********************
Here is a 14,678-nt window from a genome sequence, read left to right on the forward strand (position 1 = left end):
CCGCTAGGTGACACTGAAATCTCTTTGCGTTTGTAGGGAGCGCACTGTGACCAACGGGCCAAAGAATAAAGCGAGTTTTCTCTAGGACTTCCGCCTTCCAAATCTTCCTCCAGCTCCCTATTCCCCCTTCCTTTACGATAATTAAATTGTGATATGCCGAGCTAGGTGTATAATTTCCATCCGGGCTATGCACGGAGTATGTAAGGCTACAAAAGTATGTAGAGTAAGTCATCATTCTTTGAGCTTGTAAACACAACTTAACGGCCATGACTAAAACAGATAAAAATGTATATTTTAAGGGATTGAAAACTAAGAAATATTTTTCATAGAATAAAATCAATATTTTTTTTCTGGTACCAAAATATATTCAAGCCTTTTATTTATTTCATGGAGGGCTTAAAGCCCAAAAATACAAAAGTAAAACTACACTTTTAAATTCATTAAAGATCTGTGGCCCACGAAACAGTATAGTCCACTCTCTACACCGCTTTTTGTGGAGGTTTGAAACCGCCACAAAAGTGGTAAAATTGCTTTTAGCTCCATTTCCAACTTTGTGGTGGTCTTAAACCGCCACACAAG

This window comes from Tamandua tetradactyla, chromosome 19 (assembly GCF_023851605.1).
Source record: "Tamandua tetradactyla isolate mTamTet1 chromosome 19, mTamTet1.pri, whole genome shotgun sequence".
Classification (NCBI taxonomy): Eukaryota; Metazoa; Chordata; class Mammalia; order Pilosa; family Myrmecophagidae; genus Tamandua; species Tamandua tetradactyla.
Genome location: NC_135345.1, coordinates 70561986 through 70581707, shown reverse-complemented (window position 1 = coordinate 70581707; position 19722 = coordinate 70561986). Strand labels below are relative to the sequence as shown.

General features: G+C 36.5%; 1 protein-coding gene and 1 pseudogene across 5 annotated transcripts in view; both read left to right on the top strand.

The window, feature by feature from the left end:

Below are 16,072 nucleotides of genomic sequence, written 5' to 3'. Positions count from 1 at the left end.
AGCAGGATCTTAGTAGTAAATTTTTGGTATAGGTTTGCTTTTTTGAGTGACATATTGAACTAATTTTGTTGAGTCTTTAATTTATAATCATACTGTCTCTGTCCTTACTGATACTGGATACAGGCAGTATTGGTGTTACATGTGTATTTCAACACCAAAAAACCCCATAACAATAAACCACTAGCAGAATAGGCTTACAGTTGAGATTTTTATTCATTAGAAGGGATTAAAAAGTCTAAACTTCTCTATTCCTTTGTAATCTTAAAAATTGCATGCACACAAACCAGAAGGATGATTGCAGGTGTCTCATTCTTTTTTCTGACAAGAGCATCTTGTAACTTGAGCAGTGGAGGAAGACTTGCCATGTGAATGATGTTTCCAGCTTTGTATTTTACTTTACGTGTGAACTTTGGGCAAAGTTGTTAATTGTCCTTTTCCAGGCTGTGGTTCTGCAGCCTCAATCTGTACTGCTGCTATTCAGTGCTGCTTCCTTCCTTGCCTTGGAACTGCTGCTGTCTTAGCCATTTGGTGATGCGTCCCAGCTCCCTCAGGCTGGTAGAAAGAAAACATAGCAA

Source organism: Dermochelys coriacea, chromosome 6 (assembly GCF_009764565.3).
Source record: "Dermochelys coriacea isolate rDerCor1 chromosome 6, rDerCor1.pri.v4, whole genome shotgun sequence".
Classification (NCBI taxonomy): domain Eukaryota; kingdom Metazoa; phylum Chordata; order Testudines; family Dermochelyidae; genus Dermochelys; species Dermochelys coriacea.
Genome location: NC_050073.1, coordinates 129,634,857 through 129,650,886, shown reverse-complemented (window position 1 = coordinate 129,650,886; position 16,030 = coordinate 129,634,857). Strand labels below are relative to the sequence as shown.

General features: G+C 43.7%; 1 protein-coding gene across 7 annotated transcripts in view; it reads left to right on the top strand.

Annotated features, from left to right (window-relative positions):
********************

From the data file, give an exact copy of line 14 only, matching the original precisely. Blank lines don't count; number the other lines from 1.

Genome location: NC_050073.1, coordinates 129,634,857 through 129,650,886, shown reverse-complemented (window position 1 = coordinate 129,650,886; position 16,030 = coordinate 129,634,857). Strand labels below are relative to the sequence as shown.